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White Wash

Could a ’70s hit like ‘Sanford and Son’ even get on the air in 1999? Given the shocking lack of minorities on Big Four shows, only if the stars were white

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If you happen to catch the promos for NBC’s new drama West Wing, you’ll see that the network is unveiling a juicy portrayal of an Oval Office occupied by a liberal-leaning president. Except, of course, when it comes to his inner circle. No blacks. No Hispanics. No Asians.

Suffice it to say something has gone awry when last season’s short-lived laughingstock, UPN’s The Secret Diary of Desmond Pfeiffer, painted a more progressive picture of minorities in the White House. But that’s just another example of the most alarming development of the 1999-2000 TV schedule: the near-total lack of color on network shows. ”I’ve never seen it where even African-American extras can’t get work,” says Holly Robinson Peete, star of The WB’s For Your Love. ”Now, that’s sad.” This dire state of affairs has prompted the NAACP to threaten lawsuits and boycotts, and its president, Kweisi Mfume, to lash out: ”When people all across America watch the new prime-time shows scheduled for this fall’s lineup, they will see a virtual whitewash in programming.”

What they won’t see is equally disturbing. While there are no leads of color on the Big Four’s 26 new shows (and only a handful of regulars), Hollywood behind the scenes looks even whiter than Fargo in February — which, in turn, breeds that endless cycle of on-camera selfsameness. ”It continues to baffle me,” sighs Moesha cocreator Ralph Farquhar, ”why it’s not good business practice to reflect the population of the country in your entertainment vehicles.”

So here we stand, a few ticks short of the new millennium, wondering: Why can’t TV attract a racially diverse audience, like it did with The Jeffersons and Good Times in the ’70s, or The Cosby Show and Diff’rent Strokes in the ’80s? And why aren’t minorities movin’ on up — or into the apartments of the people on Friends? The answers may lie in the industry’s most popular excuses:

It’s the Economics, Stupid

The business of tv is ruled by a simple dictum: Get the audience that advertisers want. The consequence: ”The major networks have forgone the mass audience for a niche of young, urban, white people,” notes Sandy Grushow, president of Twentieth Century Fox TV, the leading supplier of network series. ”Hence, the shows they schedule will be a reflection of that.” Crunch a few numbers and you’ll see that the nets aren’t exactly rewarded for promoting diversity:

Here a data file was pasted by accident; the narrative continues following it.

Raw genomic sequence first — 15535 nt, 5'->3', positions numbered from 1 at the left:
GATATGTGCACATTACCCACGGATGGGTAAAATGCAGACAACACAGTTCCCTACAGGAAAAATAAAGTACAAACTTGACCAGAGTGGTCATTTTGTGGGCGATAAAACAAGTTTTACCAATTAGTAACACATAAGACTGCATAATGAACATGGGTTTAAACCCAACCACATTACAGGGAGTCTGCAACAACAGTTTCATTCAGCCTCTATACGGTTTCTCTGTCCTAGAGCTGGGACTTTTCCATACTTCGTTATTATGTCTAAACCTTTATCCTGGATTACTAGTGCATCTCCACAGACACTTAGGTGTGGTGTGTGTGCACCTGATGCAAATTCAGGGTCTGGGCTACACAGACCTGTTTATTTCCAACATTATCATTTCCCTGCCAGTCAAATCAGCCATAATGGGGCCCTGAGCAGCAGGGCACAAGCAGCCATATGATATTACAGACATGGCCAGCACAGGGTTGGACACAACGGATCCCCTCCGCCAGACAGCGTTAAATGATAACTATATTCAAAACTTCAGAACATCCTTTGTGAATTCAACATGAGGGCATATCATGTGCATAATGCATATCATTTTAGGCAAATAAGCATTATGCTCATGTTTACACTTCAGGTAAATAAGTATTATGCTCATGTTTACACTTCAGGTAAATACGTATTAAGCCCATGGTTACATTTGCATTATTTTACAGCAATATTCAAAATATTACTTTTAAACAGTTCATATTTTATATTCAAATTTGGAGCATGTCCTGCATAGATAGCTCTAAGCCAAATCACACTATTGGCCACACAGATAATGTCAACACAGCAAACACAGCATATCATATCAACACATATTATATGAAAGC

1 NBC, the only network to make a profit last year, also boasts the whitest programming.

2 The WB’s Felicity draws similar numbers of 18- to 49-year-olds as the net’s two highest-rated black series, The Steve Harvey Show and The Jamie Foxx Show. But last season, Felicity commanded about $80,000 per 30-second commercial while Messrs. Harvey and Foxx each drew less than $40,000 for an equivalent spot.

3 The WB lost 20 percent of its black 18- to 49-year-old viewers last season, yet will earn record ad revenue this fall.

”Most valuable to a network are upscale audiences,” sums up one media buyer, ”and typically a black sitcom doesn’t deliver that. It’s a business decision.” If it is strictly business, then why would none of the ad execs EW interviewed go on record? Because the position they’re defending is uncomfortably close to being racist: White viewers are worth more than black viewers. And the studios share a similarly narrow view: Networks generate less ad money from ”black” shows, so they pay less to the studios. In addition, potential revenues from reruns and international sales of black series are smaller. ”I got messages saying ‘Don’t do those shows,”’ confirms a former high-ranking Warner Bros. TV exec. ”The syndication guys are afraid to develop these shows. They feed that fear back to the corporate bosses, who send the message to development.”